The Program will be limited to qualified candidates who have completed a master’s degree or degrees, with no fewer than 60 graduate credits of study in education or related areas, and a GPA of no less than 3.5 in graduate coursework. Potential candidates will also present teaching or leadership certification and demonstrate potential for educational leadership based on prior work experience. Other requirements include an application to Sage Graduate School, three letters of professional reference that address the candidate’s potential in relationship to the NYSED nine essential characteristics of effective leaders, an on-demand writing sample to determine readiness and capability for scholarly writing, a current resume and a statement of career goals supporting the choice to enter doctoral study at this time, and participation in a personal admissions interview. See the Sage Graduate School admission requirements for more information.

Candidates for the program will be teachers, counselors, principals, and other mid-level professionals who have exhibited leadership potential through their work in schools, school systems, or other educational policy positions. The program is intended for practitioners and is designed to allow for continued employment throughout the period in which they will complete the program. Careful work with school and community leaders is intended to assist in increasing the numbers of highly qualified candidates from under-represented populations who enroll the doctoral program.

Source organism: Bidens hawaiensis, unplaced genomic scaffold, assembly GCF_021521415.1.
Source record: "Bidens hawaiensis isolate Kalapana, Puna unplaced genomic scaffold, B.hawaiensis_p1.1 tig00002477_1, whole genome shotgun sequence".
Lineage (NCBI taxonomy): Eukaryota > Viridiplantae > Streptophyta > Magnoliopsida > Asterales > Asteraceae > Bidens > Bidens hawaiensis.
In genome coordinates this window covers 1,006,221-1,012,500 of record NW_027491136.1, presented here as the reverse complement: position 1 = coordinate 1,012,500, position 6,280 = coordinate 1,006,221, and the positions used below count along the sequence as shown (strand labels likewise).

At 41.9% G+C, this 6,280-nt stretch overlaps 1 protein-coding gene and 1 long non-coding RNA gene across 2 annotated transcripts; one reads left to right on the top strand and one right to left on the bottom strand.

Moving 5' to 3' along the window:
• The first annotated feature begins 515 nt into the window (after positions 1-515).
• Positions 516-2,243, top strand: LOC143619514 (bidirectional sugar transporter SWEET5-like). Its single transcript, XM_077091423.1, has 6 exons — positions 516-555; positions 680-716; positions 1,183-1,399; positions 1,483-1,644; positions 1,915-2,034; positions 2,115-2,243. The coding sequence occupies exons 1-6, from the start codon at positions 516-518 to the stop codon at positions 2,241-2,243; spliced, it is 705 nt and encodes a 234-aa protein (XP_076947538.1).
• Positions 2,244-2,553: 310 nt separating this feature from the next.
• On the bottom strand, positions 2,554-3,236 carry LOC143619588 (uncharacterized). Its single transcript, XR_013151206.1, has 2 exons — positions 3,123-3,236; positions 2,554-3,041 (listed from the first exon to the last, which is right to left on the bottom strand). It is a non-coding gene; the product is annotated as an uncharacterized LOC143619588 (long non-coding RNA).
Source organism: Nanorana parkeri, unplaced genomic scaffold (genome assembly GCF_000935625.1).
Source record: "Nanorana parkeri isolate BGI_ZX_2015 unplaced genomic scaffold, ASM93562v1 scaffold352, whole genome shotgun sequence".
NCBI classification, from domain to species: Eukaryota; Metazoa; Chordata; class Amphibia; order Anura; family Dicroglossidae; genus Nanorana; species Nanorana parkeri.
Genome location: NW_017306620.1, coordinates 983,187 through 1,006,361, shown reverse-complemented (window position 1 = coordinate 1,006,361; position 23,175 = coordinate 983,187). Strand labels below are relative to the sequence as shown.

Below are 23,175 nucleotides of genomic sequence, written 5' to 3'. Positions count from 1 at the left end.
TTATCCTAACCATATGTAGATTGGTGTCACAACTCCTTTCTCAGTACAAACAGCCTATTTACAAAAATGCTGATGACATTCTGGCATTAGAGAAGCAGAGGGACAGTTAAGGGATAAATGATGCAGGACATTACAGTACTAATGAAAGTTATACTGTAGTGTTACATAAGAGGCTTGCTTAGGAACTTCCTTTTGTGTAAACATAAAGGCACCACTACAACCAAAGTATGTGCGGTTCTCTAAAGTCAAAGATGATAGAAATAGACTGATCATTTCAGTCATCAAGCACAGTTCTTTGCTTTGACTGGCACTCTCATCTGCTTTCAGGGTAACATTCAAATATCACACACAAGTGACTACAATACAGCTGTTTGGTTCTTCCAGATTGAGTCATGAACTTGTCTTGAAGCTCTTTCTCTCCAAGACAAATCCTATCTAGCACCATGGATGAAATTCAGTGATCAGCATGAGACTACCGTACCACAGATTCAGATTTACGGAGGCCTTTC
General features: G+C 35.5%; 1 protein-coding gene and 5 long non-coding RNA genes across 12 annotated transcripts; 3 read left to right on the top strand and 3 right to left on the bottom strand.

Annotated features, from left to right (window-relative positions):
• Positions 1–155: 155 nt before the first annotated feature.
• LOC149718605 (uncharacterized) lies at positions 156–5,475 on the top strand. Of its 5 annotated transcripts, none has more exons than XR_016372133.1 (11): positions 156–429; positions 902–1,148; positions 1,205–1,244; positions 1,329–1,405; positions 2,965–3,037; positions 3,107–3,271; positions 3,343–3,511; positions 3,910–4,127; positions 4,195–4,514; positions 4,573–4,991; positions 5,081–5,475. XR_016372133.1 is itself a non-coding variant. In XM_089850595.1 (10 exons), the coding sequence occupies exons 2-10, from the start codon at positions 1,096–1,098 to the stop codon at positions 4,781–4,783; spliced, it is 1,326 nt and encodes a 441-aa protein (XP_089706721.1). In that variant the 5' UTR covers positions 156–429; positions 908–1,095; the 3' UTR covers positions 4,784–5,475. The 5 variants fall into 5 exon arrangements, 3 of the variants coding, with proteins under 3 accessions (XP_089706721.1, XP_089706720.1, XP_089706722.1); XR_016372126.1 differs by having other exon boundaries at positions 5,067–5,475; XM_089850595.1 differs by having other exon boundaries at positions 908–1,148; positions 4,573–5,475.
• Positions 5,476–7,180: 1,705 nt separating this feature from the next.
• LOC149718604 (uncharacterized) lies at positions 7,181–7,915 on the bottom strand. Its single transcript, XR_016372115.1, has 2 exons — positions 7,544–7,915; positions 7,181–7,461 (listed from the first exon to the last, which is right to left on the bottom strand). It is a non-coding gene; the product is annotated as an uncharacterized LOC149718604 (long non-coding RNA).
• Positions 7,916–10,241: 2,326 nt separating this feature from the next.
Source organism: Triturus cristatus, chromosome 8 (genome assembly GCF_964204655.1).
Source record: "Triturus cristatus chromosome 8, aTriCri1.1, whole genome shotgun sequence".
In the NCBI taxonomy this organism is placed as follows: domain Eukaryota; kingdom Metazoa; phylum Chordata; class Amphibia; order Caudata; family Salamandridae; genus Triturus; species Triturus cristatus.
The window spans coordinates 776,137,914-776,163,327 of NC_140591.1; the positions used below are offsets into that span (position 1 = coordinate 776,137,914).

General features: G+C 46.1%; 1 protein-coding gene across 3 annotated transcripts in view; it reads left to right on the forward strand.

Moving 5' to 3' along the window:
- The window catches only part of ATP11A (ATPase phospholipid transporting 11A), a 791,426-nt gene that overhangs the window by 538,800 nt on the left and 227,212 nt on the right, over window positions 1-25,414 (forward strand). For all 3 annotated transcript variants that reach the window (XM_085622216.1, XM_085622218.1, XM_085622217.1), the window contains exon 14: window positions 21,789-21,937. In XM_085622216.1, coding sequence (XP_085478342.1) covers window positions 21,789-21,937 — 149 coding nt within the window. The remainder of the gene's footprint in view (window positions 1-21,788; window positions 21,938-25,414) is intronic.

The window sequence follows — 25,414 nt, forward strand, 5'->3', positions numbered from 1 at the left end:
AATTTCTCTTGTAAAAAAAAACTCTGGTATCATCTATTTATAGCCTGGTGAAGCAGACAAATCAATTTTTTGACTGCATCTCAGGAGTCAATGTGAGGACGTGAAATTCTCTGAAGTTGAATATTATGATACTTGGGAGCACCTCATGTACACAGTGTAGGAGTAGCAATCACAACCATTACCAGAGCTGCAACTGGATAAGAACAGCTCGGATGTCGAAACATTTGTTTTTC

Degree Requirements

Candidates for the Ed.D. will complete 102 credits of graduate study, 42 of which must be completed in the Sage doctoral program. Those credits include core coursework, an experiential component integrated throughout the program, and a culminating research activity. The program is designed to be small; a maximum of 15 part-time candidates will be accepted. They will proceed through the program as a cohort that begins, after initial start up, every other year. The seven semester program design includes summer residencies, weekend format courses, online components, and interaction with state and national experts.

The Ed.D. in Educational Leadership is housed on Sage’s Albany campus, with state of the art classrooms and small and large group meeting spaces. Additionally, extensive online resources including Moodle, databases, and journals support the online coursework of the candidates.

LiveText e-Portfolio System

The School of Education requires all students to subscribe to Live Text, an electronic portfolio system.

Total Program Credits: 42


 Workshops

NCR 070 Reporting & Identifying Child Abuse & Maltreatment :0 credits

NCR 071 School Violence Prevention: 0 credits

School of Education Attendance Policy


While individual instructors may approach attendance and participation in varied ways in their grading policies, students in the School of Education should be aware that missing 1/4 or more of class sessions MAY result in AUTOMATIC class failure. Class content and participation are vital to meeting the objectives of School of Education courses.